The manager of the VCT group with which I am involved has analysed the average age, investment expectation and holding period of investors in VCTs. People invest in VCTs for a number of different reasons: some are interested in capital appreciation in a tax-free environment; some are interested in income in a tax-free environment; and some are interested in a combination of the two. However, the notion that they would put at risk the tax relief available on their initial subscription if they were to seek to sell their holding within five years will undoubtedly lead a number of investors to move away from VCTs. Those investors will not necessarily include larger investors, who have further opportunities for portfolio diversification and may invest primarily for the tax reliefs, but a lot of small investors want exposure to smaller companies and feel that they are doing what the Government want by helping to finance young, energetic companies run by entrepreneurial people, which contributes to the growth and revival of the British economy. Indeed, some people choose to invest in VCTs for altruistic reasons. Increasing the holding period is the most significant measure among those proposed by the Government to change the VCTs regime, and it will restrict the attractions to investors and therefore limit the Government's policy objectives.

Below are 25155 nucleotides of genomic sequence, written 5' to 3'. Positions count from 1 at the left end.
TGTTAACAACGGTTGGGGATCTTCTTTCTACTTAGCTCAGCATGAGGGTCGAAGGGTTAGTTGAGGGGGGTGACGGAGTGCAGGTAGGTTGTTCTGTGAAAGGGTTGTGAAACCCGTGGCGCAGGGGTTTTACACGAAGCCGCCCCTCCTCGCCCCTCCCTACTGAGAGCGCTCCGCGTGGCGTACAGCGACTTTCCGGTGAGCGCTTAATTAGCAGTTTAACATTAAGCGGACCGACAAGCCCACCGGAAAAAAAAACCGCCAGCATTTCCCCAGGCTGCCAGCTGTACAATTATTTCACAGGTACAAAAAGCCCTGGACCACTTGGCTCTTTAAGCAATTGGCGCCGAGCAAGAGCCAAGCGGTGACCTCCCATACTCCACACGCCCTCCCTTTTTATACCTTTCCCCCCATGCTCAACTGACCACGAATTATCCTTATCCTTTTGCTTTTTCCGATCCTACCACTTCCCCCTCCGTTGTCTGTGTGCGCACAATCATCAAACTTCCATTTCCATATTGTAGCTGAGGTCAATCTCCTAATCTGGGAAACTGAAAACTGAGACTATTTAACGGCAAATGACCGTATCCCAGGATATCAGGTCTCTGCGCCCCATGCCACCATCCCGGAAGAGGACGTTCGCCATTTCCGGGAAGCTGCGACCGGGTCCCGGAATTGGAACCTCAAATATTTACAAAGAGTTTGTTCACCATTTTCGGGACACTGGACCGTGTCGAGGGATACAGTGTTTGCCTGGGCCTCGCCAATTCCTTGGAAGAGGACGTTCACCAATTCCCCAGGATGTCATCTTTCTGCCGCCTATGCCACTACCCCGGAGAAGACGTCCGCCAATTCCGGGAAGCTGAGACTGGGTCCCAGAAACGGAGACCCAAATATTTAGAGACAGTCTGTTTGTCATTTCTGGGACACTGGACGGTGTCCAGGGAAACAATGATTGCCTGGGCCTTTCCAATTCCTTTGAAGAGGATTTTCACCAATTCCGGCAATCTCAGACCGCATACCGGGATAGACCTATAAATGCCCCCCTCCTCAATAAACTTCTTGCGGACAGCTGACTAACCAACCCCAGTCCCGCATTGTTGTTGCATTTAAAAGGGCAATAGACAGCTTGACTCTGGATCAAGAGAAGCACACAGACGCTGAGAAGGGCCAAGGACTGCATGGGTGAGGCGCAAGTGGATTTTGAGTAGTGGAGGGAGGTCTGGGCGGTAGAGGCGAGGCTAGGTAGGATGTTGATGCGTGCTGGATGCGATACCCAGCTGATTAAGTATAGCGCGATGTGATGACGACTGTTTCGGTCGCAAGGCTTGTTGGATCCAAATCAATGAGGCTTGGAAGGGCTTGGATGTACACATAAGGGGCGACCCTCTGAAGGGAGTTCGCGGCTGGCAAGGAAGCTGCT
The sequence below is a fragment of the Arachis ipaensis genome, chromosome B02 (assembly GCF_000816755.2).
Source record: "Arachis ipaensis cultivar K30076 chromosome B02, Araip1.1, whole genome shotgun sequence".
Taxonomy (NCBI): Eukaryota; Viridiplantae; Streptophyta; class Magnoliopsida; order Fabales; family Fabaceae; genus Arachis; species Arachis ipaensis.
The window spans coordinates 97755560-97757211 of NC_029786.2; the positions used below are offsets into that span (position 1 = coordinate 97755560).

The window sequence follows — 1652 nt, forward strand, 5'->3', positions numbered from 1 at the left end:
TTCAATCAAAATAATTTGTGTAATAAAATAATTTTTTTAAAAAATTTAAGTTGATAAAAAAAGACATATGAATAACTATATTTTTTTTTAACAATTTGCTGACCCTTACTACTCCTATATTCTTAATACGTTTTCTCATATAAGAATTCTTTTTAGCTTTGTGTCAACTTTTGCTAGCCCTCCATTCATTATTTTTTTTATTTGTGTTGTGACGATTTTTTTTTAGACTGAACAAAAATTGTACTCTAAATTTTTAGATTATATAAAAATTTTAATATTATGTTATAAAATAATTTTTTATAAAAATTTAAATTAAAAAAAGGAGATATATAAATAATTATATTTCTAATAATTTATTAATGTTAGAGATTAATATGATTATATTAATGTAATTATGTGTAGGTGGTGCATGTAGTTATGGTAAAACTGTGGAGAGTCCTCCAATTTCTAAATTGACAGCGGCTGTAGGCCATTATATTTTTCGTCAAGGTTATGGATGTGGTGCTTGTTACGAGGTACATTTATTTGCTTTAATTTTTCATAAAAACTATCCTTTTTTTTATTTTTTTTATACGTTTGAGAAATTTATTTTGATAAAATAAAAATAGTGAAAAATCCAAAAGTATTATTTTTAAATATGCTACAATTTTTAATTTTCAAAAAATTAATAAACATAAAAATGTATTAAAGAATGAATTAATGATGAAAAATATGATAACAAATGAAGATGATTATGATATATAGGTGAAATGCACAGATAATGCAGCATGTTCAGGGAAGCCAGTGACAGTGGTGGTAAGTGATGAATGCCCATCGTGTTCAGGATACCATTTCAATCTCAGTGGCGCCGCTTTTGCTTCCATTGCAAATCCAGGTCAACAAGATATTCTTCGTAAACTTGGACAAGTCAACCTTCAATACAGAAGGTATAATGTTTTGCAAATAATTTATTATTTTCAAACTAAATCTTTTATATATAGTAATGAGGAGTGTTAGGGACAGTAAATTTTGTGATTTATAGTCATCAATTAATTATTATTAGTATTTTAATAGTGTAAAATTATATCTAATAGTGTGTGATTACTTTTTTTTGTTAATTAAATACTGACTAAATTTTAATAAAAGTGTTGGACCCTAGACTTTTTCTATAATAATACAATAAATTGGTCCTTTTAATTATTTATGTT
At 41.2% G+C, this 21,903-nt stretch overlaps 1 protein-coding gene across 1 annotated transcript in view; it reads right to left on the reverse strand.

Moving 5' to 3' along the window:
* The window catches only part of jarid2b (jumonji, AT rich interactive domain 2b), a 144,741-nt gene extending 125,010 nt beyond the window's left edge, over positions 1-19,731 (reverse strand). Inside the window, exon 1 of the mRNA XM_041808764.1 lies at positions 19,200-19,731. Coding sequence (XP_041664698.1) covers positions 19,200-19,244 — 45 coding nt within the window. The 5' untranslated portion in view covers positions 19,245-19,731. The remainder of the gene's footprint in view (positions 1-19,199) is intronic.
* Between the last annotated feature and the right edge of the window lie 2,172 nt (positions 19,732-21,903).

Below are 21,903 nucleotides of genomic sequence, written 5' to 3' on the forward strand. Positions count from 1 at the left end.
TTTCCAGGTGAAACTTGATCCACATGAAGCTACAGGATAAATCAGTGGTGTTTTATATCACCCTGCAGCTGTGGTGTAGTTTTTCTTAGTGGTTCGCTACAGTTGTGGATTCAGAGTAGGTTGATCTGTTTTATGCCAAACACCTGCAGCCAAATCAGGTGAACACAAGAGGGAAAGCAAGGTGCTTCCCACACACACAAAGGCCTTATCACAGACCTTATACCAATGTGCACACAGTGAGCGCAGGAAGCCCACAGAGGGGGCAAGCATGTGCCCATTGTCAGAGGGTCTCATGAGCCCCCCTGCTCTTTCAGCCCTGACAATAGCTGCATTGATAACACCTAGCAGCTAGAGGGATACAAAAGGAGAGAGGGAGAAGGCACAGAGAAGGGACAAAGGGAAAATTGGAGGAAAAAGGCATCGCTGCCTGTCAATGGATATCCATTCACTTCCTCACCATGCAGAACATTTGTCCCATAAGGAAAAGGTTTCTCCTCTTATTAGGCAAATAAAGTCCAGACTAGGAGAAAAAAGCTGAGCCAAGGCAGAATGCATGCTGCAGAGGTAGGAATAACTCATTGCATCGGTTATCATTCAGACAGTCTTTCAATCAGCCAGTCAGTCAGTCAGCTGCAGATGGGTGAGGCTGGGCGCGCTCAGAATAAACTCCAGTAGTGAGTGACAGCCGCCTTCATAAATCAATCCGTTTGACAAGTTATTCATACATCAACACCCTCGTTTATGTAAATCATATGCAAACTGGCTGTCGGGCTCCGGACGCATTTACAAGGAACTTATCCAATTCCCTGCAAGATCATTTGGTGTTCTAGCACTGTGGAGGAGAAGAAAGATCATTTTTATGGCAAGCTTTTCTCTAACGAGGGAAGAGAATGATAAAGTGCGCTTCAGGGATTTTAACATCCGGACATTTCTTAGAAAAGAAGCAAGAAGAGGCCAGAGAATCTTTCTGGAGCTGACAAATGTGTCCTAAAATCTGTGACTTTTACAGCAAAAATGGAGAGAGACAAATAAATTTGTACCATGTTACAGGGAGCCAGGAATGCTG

John Healey: We propose to lengthen the shareholding period for investments in VCTs following formal and informal representations from the VCT industry, which is the direct answer to the hon. Gentleman's question about the five-year period.
Mr. Andrew Holmes, chairman of Quester Capital Management Ltd, is not untypical. He wrote to the Chancellor in January, suggesting that we reinstate the original five-year holding period, which he described as one method of
I point out to the hon. Member for Ludlow (Mr. Dunne) that that is the principal purpose of those schemes. There was an interesting reaction from the industry on the holding period. Ben Yearsley of Hargreaves Lansdown said:
"The increased holding time had been welcomed by advisers, many of whom believed that the three-year rule encouraged investors to think of VCTs as short-term investments when they really should be held for a longer time".
Unlike the application of the 70 per cent. rule, which, after April 2007, will apply to all funds, including funds raised before this financial year, the change to the holding period will apply to new funds, not to funds raised before 6 April 2006. There is broad consensus in the investment community that the change is positive: equity investments in small firms need to be longer term to provide stability for the firms in receipt of investment, and sufficient time is required to generate genuine gains